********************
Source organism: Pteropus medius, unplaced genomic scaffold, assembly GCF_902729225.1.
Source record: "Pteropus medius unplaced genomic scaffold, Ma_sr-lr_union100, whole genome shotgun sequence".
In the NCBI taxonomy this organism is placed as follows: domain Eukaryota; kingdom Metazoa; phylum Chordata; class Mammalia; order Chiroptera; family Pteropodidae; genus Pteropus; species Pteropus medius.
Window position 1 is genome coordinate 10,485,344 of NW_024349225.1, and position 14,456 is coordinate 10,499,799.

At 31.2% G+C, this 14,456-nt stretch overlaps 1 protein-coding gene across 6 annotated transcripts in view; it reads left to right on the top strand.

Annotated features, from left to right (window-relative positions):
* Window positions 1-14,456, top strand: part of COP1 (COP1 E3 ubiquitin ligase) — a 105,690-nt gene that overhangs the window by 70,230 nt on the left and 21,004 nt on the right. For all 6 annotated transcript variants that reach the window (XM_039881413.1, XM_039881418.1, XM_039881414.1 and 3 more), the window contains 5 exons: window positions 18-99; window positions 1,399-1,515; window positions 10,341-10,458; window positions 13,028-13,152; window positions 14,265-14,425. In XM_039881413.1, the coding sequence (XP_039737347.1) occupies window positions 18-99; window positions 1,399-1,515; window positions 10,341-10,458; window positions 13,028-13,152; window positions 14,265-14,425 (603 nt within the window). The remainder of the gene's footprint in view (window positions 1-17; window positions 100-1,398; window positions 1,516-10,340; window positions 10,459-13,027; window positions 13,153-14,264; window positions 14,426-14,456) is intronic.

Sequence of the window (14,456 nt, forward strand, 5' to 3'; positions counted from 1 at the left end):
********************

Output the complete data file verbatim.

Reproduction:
Source organism: Pteropus medius, unplaced genomic scaffold, assembly GCF_902729225.1.
Source record: "Pteropus medius unplaced genomic scaffold, Ma_sr-lr_union100, whole genome shotgun sequence".
In the NCBI taxonomy this organism is placed as follows: domain Eukaryota; kingdom Metazoa; phylum Chordata; class Mammalia; order Chiroptera; family Pteropodidae; genus Pteropus; species Pteropus medius.
Window position 1 is genome coordinate 10,485,344 of NW_024349225.1, and position 14,456 is coordinate 10,499,799.

At 31.2% G+C, this 14,456-nt stretch overlaps 1 protein-coding gene across 6 annotated transcripts in view; it reads left to right on the top strand.

Annotated features, from left to right (window-relative positions):
* Window positions 1-14,456, top strand: part of COP1 (COP1 E3 ubiquitin ligase) — a 105,690-nt gene that overhangs the window by 70,230 nt on the left and 21,004 nt on the right. For all 6 annotated transcript variants that reach the window (XM_039881413.1, XM_039881418.1, XM_039881414.1 and 3 more), the window contains 5 exons: window positions 18-99; window positions 1,399-1,515; window positions 10,341-10,458; window positions 13,028-13,152; window positions 14,265-14,425. In XM_039881413.1, the coding sequence (XP_039737347.1) occupies window positions 18-99; window positions 1,399-1,515; window positions 10,341-10,458; window positions 13,028-13,152; window positions 14,265-14,425 (603 nt within the window). The remainder of the gene's footprint in view (window positions 1-17; window positions 100-1,398; window positions 1,516-10,340; window positions 10,459-13,027; window positions 13,153-14,264; window positions 14,426-14,456) is intronic.

Sequence of the window (14,456 nt, forward strand, 5' to 3'; positions counted from 1 at the left end):